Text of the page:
Why Climate Resistance Needs To Get Violent

Fossil fuel infrastructure isn't going to destroy itself

Nelson Mandela said "I called for non-violent protest for as long as it was effective." When it stopped being effective, he got into property damage. Sabotage. He said “if sabotage did not produce the results we wanted, we were prepared to move on to the next stage: guerrilla warfare and terrorism.” This is precisely the footing the climate movement needs to be on now. It's time to blow up some pipelines.

This is in fact what Andreas Malm calls for in his book How To Blow Up A Pipeline, and I'll go through a few of his arguments here.

Sydney Morning Herald, June 4 1980

One thing Malm proposes is physically attacking fossil fuel infrastructure, like Mandela's MK unit did (though for different reasons). In 1980 MK hit the Sosol coal-to-oil plant and it was an important moment in the struggle against apartheid:

“Lasting for three days, the smoke plume could be seen by electrified audiences in Johannesburg: it ‘shattered the myth of white invulnerability. It was not about the quantity of oil that was lost … it was that column of smoke that was important. Sasol was a symbol of power,’ in the words of ANC militant Frene Ginwala”

Today we're fighting a bigger problem than apartheid and it's going to take at least as much commitment to action as Mandela had. What Malm asks us today is "When do we start physically attacking the things that consume our planet and destroy them with our own hands? Is there good reason we have waited this long?"

At this point anyone can see that all the protests, meetings, and pledges haven't done shit. Since COP1, emissions have increased 60%. Since COP10, fossil fuel infrastructure nearly doubled. COP26 was just a farce. All Cops Are Bastards, and it's time to burn some cop cars.

For decades now the climate resistance movement (among rich people) has been scrupulously non-violent. This has made it quite popular, and also quite ineffective. Climate change as become an advertising tagline, not something remotely threatening to the status quo. Activists complain about politicians not taking action, but the activists are not taking action either. Someone has to lead.

The risk is that violence will make the climate justice movement unpopular, but this isn't a popularity contest. Attacking fossil fuel infrastructure will be very unpopular because people will have power outages, economies will suffer, and yet this is precisely what needs to be done. Only obviously broken things get fixed. That's the point of sabotage. As Mandela said during his brief command of the MK (before being arrested for 27 years):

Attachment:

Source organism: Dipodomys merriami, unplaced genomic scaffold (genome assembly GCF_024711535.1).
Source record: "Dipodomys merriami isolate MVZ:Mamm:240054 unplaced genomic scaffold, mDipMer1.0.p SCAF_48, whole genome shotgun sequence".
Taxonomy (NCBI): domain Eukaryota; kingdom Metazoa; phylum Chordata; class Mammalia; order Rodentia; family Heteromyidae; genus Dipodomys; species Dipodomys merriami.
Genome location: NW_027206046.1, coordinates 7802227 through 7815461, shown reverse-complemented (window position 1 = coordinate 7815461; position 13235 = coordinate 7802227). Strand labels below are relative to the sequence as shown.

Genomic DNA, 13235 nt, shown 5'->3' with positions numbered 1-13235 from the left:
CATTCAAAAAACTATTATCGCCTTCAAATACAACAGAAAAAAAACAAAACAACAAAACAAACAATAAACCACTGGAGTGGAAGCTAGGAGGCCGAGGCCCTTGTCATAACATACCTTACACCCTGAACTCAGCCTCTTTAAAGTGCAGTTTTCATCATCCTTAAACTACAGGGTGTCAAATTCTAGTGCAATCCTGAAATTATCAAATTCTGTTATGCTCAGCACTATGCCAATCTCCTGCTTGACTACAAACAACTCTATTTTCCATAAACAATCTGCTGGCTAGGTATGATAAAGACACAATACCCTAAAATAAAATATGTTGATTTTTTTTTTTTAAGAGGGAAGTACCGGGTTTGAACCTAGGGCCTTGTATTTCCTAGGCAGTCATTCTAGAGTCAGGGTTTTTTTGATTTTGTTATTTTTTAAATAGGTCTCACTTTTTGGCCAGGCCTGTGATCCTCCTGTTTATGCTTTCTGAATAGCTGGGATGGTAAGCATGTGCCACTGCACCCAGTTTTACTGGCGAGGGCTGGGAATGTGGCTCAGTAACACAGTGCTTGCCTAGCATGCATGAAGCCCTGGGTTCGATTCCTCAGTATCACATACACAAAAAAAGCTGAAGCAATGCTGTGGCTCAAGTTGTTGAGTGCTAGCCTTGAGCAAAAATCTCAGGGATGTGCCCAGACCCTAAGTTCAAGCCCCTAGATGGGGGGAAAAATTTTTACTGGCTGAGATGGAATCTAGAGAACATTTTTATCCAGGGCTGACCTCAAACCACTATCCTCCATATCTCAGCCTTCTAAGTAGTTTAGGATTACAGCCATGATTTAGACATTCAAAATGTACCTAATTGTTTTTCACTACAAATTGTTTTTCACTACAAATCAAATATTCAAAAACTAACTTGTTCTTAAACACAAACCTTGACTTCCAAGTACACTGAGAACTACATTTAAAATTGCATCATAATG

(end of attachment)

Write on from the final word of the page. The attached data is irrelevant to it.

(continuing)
This is the scale of commitment required to get some racists out of South Africa. It's absolutely folly to think that we're going to fight climate collapse with anything less.

The strategy here is not that people physically destroy all fossil fuel infrastructure (which is still only part of the problem). The strategy is a pincer movement. A violent wing of climate rebellion causes so much trouble that governments are forced to negotiate with the 'reasonable' people. This is in fact how non-violent movements have worked through. It takes two sides to flip a coin.

In the US, for example, the Civil Rights Act was passed with Martin Luther King inside the tent because the US government was so afraid of Malcolm X and everybody else agitating outside. As Malm said, “The civil rights movement won the Act of 1964 because it had a radical flank that made it appear as a lesser evil in the eyes of state power.”  

As the scholar Herbert H. Haines said, “Nonviolent direct action struck at the heart of powerful political interests because it could so easily turn to violence. The result was federal action designed to make further protest unnecessary.” This was called the radical flank effect. Basically you need to kick governments in the ass to get them to do anything.

King himself said 'millions of Negroes, out of frustration and despair, will seek solace and security in black nationalist ideologies’ and then ‘the streets of the South would be flowing with floods of blood.' That is what it took for America to budge. It is—as I said—folly to expect the ruling class of today to lift a finger for anything less.

Hence you get to the crux of Malm's book. Malm quotes a 1960s Black Power activist saying "Protest is when I say I don't like this. Resistance is when I put an end to what I don't like." What Malm calls for is moving from climate protests to climate resistance. To outright property damage. And I agree. He says:

Here is what this movement of millions should do, for a start: announce and enforce the prohibition. Damage and destroy new CO2-emitting devices. Put them out of commission, pick them apart, demolish them, burn them, blow them up. Let the capitalists who keep on investing in the fire know that their properties will be trashed.

What Malm calls for is what indigenous people have been doing for decades, like the Wet'suwet'en right now. Blocking pipelines. Actually stopping emissions, with bodies and lives, not just politely asking and getting nodding and lies.

As much as we complain about politicians not taking action, but we're part of the same hypocrisy. If we don't take action, neither will they. As long as we keep talking, that's all we'll get in return. Hence we have to stop asking other people for climate action. We need to start blowing up pipelines, slashing tires, and literally fight climate change with our bare hands. Why do we need to do this? Let me put it plainly. Either property destroys the world or we destroy some property. This is actually the least violent way.

Read How To Blow Up A Pipeline (Buy/Borrow).